With digitisation promising to automate and improve many banking processes and customers opting for online banking more and more, the bank branch concept as we knew it may have seemed doomed to extinction, right? Not so it seems, as banks turn this challenge into a significant opportunity.
Historically, bank branches may not have been very inspiring places to visit. But against a background of declining in-branch transactions and a changing client demographic, banks are reinventing themselves out of necessity. And this is not only technology based, but in actual physical customer experience. In the age of social media and digitisation, customers long for a more engaging experience. They want to feel like they are cared for – and the bank of the future needs to meet this need as well.
Generations X and Y will dominate the financial space in the next few decades. Their share of financial assets, which sat at just 36% in 2010 will jump to 70% in 2030. For Gen Yers, it’s only the beginning of what will be a 40-50 year experience as workers consumers, savers, borrowers and investors.
Daniel Knoll, Head of Financial Services Management Consulting for KPMG Australia
According to KPMG’s research (see KPMG) banks of the future will be less about transactions and more about services such as financial advice and loan applications, and in a convenient and low cost package.
As a proving ground for new concepts and ideas in banking design and technology application, we are seeing leading banks launch flagship branches to attract the attention of customers with their innovative products and services set in an interactive space. Demonstrating this are 3 recently completed branches in the Sydney CBD – ANZ’s flagship at 20 Martin Place, plus NAB and HSBC’s branches in the newly completed 333 George St.
So what’s different?
Apart from the tech side of things, what we are seeing in these branches are designs that engage the customer in a very appealing atmosphere. We’re seeing concepts borrowed from the office fitout world such as private meeting rooms, collaboration spaces and breakout zones. We’re seeing finishes that depart from the stereotype utilitarian finishes of the “old” banks, with natural timbers, glass, stainless steel and solid surfaces providing a quality architectural feel. And with a reduction in leasehold base footprint, we’re also seeing banks go up – 2 floors and even 3 floors in the case of ANZ. However, even with this, the major difference is the bank is actually inviting the client to take the journey from the tellers to the different spaces, providing both stairs and elevators to do so.
ANZ 20 Martin Place certainly seems to be getting it right, with reports of numerous people coming into the branch simply to enquire what the branch is about; is it a bank, what does it do and so on. This branch has been designed to encompass all-new technologies and represents the ultimate retail banking experience. Designed with the customer in mind, the branch is more inviting and less confronting and definitely less utilitarian; providing customers with access to practical financial information, free education and leading digital solutions. The focal point of the fitout is the staircase that allows both staff and clients to freely move throughout the fitout and encourages collaboration. It also serves as a viewing platform to the incredible interactive “live” greenwall where bank clients whether inside or outside of the bank can add their own creative touches via Twitter.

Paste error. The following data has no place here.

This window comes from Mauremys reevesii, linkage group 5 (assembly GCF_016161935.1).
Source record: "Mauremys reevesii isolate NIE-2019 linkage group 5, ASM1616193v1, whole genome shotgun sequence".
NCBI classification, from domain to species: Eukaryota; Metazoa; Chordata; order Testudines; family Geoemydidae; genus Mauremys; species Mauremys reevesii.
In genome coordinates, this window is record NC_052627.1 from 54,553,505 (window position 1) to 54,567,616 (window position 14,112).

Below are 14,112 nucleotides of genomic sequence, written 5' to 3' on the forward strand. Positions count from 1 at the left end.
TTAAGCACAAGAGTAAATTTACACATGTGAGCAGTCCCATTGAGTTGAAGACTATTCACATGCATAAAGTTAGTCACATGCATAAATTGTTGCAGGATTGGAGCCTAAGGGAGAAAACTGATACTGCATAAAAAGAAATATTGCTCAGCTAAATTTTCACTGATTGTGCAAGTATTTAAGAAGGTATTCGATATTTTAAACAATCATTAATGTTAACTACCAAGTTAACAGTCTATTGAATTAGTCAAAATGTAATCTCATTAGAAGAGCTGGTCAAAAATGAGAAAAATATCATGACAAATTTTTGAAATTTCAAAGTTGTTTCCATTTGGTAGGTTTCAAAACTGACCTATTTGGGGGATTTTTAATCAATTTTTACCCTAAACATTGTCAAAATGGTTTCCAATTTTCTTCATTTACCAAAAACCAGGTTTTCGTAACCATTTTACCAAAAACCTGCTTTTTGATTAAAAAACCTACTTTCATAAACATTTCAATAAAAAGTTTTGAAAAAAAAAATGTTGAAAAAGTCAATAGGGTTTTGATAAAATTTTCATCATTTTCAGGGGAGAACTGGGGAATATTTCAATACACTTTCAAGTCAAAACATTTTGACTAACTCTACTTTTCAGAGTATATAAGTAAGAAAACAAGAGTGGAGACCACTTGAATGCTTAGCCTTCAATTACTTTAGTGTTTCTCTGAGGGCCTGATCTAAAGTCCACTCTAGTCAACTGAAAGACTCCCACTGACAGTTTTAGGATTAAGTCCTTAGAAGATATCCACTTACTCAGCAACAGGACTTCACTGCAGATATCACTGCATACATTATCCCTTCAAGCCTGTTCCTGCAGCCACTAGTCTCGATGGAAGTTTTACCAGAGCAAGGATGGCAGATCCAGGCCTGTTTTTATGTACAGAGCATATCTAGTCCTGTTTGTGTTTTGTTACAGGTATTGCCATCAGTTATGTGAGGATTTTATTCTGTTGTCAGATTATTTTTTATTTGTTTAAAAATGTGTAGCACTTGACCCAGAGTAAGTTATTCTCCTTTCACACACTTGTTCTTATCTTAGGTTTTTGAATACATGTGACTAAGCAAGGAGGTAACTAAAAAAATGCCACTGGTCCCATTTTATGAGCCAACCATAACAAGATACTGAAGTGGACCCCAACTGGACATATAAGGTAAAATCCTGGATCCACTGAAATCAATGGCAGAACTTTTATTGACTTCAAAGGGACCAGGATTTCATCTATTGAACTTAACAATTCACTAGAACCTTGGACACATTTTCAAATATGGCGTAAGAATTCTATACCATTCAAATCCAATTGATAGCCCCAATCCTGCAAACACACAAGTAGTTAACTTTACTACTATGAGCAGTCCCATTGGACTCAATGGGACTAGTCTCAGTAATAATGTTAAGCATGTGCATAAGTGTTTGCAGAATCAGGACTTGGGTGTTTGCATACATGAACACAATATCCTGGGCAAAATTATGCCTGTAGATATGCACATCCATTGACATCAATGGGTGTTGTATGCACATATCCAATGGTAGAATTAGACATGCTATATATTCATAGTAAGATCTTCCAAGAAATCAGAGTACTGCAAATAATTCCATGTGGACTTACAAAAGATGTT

The Martin Place flagship for ANZ was to be the pinnacle of their new digital branch design roll out, supporting a new customer experience and to engage with the public more. The lynch-pin for the stair in the Martin Place fitout was to enhance that customer journey through from the tellers downstairs, up through the sales areas and through the private meeting spaces.
Garry Slater, Director, Interiors at WMK Architecture
Similarly, 333 George Street, NAB’s flagship bank changes the stereotypical branch design to meet the changing needs of their clientele. The hub of the building, the staircase invites customers to look around, guiding them through the new banking experience. A unique informal step meeting zone has been created right at the entry point, providing clients and staff with a place to sit and discuss, or simply take time out.
The design is all about making it easier for Australian to have all their financial needs met in the one location, whether that’s buying a house, saving for retirement or starting a business.
Andrew Hagger, NAB’s Chief Customer Service Officer for Consumer Banking and Wealth
HSBC’s Flagship Premier Branch also focuses on the customer, with the contemporary design providing a relaxed environment that allows customers and staff to collaborate, communicate and connect more efficiently.
Banks are looking to change that whole branch experience, going away from a teller based design. The concept is to pull people into branches with a better customer experience; give them a reason to leave their computers and come into a branch.
Ben Voorderhake, Senior Designer, Davenport Campbell
So is this what the future of banking looks like? If the success of these 3 branches is anything to go by, then we think this is certainly on the way to it. Demonstrating not only a response to the clear changes in customer needs and behaviours, these branches, more importantly, represent a solid commitment from the banking sector to deliver a transformative customer experience.
And will we keep seeing the old familiar tellers? If current trends are anything to go by, the days of the cross-counter teller with bandit screens could well be numbered, so watch this space!